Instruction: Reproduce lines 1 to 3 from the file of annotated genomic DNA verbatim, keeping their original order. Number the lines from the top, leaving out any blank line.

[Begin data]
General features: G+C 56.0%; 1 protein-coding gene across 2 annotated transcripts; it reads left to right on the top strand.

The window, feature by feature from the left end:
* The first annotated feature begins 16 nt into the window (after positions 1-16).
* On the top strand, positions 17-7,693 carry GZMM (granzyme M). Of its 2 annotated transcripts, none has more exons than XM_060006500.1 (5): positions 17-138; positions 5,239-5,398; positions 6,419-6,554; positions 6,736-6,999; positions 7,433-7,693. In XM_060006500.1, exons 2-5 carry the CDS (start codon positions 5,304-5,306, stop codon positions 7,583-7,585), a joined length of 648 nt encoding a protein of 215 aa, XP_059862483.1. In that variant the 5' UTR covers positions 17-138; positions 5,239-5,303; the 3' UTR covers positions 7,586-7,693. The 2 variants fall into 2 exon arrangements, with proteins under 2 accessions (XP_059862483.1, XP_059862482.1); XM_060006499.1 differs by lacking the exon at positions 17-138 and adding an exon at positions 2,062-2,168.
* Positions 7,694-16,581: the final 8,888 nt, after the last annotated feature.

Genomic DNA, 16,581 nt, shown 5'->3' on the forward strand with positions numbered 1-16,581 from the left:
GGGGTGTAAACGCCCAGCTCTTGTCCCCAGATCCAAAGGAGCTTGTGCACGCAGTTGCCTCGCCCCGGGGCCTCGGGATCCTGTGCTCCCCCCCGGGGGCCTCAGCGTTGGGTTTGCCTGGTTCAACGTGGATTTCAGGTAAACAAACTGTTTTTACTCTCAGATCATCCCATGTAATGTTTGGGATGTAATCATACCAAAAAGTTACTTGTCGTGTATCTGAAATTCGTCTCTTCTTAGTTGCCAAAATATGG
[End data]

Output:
General features: G+C 56.0%; 1 protein-coding gene across 2 annotated transcripts; it reads left to right on the top strand.

The window, feature by feature from the left end:
* The first annotated feature begins 16 nt into the window (after positions 1-16).